"These guys have always been pushing the edge of the envelope in terms of driving the airplanes hard, driving engines hard," Massachusetts Institute of Technology aeronautics professor John Hansman said. "The races are like NASCAR, where you're trying to maneuver around the other guy." The NTSB also is investigating a fatal crash Saturday that killed a pilot at an air show in Martinsburg, W.Va. Air races and air shows are regulated by the same FAA branch but face different standards. Before approving air races, the FAA examines the race course and spectator area to make sure that a crash or collision does not endanger spectators, the FAA said in a statement Sunday.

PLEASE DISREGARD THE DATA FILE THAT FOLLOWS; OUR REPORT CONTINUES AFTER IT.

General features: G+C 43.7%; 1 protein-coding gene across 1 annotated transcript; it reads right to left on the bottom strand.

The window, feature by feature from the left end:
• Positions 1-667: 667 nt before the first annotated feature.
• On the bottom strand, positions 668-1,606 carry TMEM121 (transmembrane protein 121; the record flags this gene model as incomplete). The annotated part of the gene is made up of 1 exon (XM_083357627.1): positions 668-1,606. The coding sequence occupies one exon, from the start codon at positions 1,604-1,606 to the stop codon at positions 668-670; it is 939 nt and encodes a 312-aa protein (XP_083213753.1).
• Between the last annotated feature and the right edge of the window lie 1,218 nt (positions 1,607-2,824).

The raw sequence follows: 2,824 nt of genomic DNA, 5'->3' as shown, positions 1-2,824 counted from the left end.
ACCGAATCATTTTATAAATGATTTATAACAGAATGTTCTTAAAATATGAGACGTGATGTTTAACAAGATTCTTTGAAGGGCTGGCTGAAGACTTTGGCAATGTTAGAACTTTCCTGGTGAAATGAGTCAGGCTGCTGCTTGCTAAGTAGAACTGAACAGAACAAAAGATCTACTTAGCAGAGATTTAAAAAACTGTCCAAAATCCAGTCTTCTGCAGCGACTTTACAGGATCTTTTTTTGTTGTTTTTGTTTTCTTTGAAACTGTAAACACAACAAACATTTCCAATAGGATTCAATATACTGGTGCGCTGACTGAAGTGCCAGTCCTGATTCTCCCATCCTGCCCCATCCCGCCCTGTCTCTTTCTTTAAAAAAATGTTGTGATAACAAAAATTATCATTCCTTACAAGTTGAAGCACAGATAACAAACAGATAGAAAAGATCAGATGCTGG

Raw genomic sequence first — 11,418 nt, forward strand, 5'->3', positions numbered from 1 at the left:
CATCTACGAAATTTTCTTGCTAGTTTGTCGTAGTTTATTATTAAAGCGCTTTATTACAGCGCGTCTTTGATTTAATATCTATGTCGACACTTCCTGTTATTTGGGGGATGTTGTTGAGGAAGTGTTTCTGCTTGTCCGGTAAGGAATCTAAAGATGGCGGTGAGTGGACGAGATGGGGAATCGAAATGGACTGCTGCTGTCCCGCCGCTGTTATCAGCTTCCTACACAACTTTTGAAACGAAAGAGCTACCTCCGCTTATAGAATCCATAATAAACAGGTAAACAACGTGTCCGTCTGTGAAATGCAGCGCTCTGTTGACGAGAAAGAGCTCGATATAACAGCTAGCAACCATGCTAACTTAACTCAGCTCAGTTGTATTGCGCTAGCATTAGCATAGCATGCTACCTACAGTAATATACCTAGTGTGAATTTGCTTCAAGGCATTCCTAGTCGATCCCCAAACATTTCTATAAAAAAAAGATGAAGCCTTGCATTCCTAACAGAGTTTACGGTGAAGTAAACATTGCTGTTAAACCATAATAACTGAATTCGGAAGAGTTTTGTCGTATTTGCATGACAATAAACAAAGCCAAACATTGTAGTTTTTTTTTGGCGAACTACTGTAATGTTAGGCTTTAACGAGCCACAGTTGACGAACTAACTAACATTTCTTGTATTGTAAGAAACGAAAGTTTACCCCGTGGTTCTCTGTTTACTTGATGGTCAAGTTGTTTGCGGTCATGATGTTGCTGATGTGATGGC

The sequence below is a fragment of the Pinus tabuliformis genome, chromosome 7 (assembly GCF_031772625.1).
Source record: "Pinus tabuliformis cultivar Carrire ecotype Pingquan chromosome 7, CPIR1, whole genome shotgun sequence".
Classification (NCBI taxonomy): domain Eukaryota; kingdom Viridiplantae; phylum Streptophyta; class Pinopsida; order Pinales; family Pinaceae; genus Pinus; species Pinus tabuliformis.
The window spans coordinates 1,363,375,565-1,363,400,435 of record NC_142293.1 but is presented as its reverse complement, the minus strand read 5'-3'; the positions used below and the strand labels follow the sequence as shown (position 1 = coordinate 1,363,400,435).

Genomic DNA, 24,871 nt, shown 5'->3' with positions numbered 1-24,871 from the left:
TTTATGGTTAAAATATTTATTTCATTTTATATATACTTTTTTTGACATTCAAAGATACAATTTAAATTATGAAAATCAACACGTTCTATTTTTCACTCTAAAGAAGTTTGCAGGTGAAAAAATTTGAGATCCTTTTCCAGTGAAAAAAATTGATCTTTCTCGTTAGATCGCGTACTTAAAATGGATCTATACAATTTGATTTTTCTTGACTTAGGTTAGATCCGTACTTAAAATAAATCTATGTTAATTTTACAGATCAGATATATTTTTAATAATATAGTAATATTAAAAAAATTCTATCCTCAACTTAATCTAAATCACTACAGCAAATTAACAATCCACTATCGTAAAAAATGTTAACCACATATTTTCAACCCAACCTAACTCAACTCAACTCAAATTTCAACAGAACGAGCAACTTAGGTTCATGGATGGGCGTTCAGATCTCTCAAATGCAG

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westwall

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Flying a 60 year old or so plane at hundreds of miles an hour just off the ground.
Just about over top of the spectators...
It is kinda like a beach in FL. The question is not if a hurricane will hit but when.



The race line is 400 yards away from the crowd. The plane may have been 65 years old but it was completely rebuilt. He may have hit a pylon causing the damage, but we still don't know.